P.O. Box 91
Gloucester, North Carolina
Notes from the Field - "Cherokee" Huckins Restoration Project
February 15, 2002
A sense of post-Mardi Gras energy and renewal has helped launch the crew
into a pre-spring burst of productivity. Cherokee's hull was painted with four
coats of primer and four coats of sprayable faring compound this week, giving her a
dignified sand-pebble exterior. Stuart, Bud, Leonard, Norm, Jim, and
Bill Davis carried out this task in one day.
The Paint Gang
Below is the morning after, a primed hull ready for board sanding. This process will take
about two weeks. The entire evolution will happen two to three times before the hull
is ready to start with the final primers and top coat.
Primed and Compounded Hull
Jeanette, Jim, and Leonard fit the toe rail to the deck, and drilled all the holes
for the fastenings. Once fitted, the toe rails were removed and Leonard spread a
coat of microballoons on the deck to fill the weave of the fiberglass cloth. All this
will be sanded smooth and the toe rails will be re-installed and glued in place. The
next step for the deck will be painting.
Toe Rail Fitting, Applying Microballoon and Epoxy Mixture
Below is more decking cured and ready for sanding. All portions of the decking which will
be painted instead of teaked have undergone this epoxy/microballoon application process.
Starboard Side Deck, Deck below Windshield
Tom Parker ("Floor Tom") has been busy below, working on the dayhead vanity and the forward stateroom vanity, or what he affectionately calls "the angular nightmare." Tom Kirmeyer ("Rack Tom") has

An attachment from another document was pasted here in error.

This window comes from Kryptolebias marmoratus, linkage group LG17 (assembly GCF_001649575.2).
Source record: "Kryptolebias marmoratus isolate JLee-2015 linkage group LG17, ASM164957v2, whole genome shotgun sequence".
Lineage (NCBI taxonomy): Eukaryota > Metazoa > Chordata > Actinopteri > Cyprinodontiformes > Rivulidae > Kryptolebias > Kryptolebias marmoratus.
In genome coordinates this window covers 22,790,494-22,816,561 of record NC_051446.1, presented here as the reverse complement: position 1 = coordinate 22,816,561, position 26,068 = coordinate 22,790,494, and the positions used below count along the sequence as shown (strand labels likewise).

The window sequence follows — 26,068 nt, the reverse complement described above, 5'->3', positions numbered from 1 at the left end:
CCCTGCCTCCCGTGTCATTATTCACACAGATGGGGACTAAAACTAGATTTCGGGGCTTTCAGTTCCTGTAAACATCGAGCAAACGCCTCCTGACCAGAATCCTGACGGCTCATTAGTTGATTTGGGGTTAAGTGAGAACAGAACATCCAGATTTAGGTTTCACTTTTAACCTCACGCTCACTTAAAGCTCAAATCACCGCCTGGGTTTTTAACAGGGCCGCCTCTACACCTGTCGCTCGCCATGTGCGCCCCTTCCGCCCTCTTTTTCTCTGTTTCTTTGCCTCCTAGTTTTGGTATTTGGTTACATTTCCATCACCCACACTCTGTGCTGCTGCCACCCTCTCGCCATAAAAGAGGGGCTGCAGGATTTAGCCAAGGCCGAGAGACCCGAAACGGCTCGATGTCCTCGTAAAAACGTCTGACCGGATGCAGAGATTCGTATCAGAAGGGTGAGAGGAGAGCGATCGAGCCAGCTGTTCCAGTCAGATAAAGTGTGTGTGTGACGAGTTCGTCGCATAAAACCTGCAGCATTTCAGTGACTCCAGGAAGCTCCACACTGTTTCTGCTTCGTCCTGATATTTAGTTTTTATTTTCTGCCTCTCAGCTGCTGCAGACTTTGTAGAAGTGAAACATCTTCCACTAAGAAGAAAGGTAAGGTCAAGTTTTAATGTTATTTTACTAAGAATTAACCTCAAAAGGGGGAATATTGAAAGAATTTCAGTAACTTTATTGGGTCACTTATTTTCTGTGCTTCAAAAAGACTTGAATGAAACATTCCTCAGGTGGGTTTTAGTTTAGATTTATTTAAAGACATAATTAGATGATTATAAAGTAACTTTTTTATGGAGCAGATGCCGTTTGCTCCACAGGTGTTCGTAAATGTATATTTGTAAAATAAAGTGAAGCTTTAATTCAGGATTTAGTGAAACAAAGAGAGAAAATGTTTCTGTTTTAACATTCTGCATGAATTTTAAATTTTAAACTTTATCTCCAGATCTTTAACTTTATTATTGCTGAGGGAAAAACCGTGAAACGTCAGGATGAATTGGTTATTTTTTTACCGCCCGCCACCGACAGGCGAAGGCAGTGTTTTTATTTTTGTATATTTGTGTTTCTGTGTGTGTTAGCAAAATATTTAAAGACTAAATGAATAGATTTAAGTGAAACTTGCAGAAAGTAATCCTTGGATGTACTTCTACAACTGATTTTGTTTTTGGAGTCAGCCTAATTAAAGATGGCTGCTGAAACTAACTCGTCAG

worked close by in the equipment room, installing the water maker and air conditioner compressors. The racks are built
in place, and the equipment is fastened down.
Tom Figuring Angles for Vanity
Forward Stateroom Vanity, Equipment Room
The Tenth Annual Gloucester Mardi Gras was marked by a record seventeen
turkeys fried in three hours, and a new "Fool's Procession" of costumed noise-makers that
paraded through the trees and along the perimeter of the festival. Rob Van Veld made the treck
to the coast with his "skin bass", a sort of large bodhran drum, and kept a ritualistic beat
during the procession. He later played an other-wordly set with the old-time band
"Landfill Ramblers". "The skin bass and banjo rhythm section helps the twin fiddlers keep their
crazy stuff between the ditches," he explained. Every community should have a Mardi Gras, as it
lifts us out of our collective winter chill and lets our crazy stuff rise up and spill
over those frozen February ditches. Signing off for now, Barbara "Fish Doctor" Blake
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